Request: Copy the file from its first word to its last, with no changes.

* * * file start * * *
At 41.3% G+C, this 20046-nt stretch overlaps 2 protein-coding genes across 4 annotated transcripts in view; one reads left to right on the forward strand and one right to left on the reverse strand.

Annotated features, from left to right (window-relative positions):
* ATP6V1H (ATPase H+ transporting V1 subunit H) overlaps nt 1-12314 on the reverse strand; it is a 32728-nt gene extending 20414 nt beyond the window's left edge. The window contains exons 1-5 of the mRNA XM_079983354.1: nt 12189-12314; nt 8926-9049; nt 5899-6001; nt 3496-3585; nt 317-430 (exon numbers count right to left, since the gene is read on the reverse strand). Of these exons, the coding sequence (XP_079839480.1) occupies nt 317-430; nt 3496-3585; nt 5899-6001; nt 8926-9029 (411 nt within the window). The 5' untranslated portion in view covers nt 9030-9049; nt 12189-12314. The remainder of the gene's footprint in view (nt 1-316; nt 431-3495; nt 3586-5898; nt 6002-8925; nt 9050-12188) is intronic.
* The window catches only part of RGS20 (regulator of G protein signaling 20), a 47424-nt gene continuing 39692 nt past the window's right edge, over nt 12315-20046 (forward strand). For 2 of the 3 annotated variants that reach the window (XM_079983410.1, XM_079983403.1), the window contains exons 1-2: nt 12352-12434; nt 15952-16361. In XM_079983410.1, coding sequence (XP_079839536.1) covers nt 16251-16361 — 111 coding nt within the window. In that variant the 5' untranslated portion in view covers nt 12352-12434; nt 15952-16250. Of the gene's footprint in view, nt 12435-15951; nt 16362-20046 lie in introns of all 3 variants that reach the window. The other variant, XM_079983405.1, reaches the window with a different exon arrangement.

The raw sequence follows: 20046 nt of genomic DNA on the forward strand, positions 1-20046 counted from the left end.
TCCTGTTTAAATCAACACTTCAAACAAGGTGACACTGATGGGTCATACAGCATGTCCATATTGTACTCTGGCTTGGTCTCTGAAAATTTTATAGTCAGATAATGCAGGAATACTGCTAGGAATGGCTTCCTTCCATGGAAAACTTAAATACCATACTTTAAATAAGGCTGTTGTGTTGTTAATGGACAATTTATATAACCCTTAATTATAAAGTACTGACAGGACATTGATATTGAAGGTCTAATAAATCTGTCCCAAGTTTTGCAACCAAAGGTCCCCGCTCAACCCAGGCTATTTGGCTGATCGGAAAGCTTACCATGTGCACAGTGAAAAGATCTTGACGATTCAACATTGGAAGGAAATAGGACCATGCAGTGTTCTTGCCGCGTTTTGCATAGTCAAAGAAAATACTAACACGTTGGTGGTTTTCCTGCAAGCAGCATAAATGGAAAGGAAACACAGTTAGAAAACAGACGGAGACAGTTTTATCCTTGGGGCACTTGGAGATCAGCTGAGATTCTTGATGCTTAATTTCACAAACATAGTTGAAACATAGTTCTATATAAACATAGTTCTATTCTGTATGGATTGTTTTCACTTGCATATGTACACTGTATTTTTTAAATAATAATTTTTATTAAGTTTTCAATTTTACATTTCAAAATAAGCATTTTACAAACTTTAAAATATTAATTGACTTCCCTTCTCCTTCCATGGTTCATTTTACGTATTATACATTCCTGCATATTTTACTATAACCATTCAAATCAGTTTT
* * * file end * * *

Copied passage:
At 41.3% G+C, this 20046-nt stretch overlaps 2 protein-coding genes across 4 annotated transcripts in view; one reads left to right on the forward strand and one right to left on the reverse strand.

Annotated features, from left to right (window-relative positions):
* ATP6V1H (ATPase H+ transporting V1 subunit H) overlaps nt 1-12314 on the reverse strand; it is a 32728-nt gene extending 20414 nt beyond the window's left edge. The window contains exons 1-5 of the mRNA XM_079983354.1: nt 12189-12314; nt 8926-9049; nt 5899-6001; nt 3496-3585; nt 317-430 (exon numbers count right to left, since the gene is read on the reverse strand). Of these exons, the coding sequence (XP_079839480.1) occupies nt 317-430; nt 3496-3585; nt 5899-6001; nt 8926-9029 (411 nt within the window). The 5' untranslated portion in view covers nt 9030-9049; nt 12189-12314. The remainder of the gene's footprint in view (nt 1-316; nt 431-3495; nt 3586-5898; nt 6002-8925; nt 9050-12188) is intronic.
* The window catches only part of RGS20 (regulator of G protein signaling 20), a 47424-nt gene continuing 39692 nt past the window's right edge, over nt 12315-20046 (forward strand). For 2 of the 3 annotated variants that reach the window (XM_079983410.1, XM_079983403.1), the window contains exons 1-2: nt 12352-12434; nt 15952-16361. In XM_079983410.1, coding sequence (XP_079839536.1) covers nt 16251-16361 — 111 coding nt within the window. In that variant the 5' untranslated portion in view covers nt 12352-12434; nt 15952-16250. Of the gene's footprint in view, nt 12435-15951; nt 16362-20046 lie in introns of all 3 variants that reach the window. The other variant, XM_079983405.1, reaches the window with a different exon arrangement.

The raw sequence follows: 20046 nt of genomic DNA on the forward strand, positions 1-20046 counted from the left end.
TCCTGTTTAAATCAACACTTCAAACAAGGTGACACTGATGGGTCATACAGCATGTCCATATTGTACTCTGGCTTGGTCTCTGAAAATTTTATAGTCAGATAATGCAGGAATACTGCTAGGAATGGCTTCCTTCCATGGAAAACTTAAATACCATACTTTAAATAAGGCTGTTGTGTTGTTAATGGACAATTTATATAACCCTTAATTATAAAGTACTGACAGGACATTGATATTGAAGGTCTAATAAATCTGTCCCAAGTTTTGCAACCAAAGGTCCCCGCTCAACCCAGGCTATTTGGCTGATCGGAAAGCTTACCATGTGCACAGTGAAAAGATCTTGACGATTCAACATTGGAAGGAAATAGGACCATGCAGTGTTCTTGCCGCGTTTTGCATAGTCAAAGAAAATACTAACACGTTGGTGGTTTTCCTGCAAGCAGCATAAATGGAAAGGAAACACAGTTAGAAAACAGACGGAGACAGTTTTATCCTTGGGGCACTTGGAGATCAGCTGAGATTCTTGATGCTTAATTTCACAAACATAGTTGAAACATAGTTCTATATAAACATAGTTCTATTCTGTATGGATTGTTTTCACTTGCATATGTACACTGTATTTTTTAAATAATAATTTTTATTAAGTTTTCAATTTTACATTTCAAAATAAGCATTTTACAAACTTTAAAATATTAATTGACTTCCCTTCTCCTTCCATGGTTCATTTTACGTATTATACATTCCTGCATATTTTACTATAACCATTCAAATCAGTTTT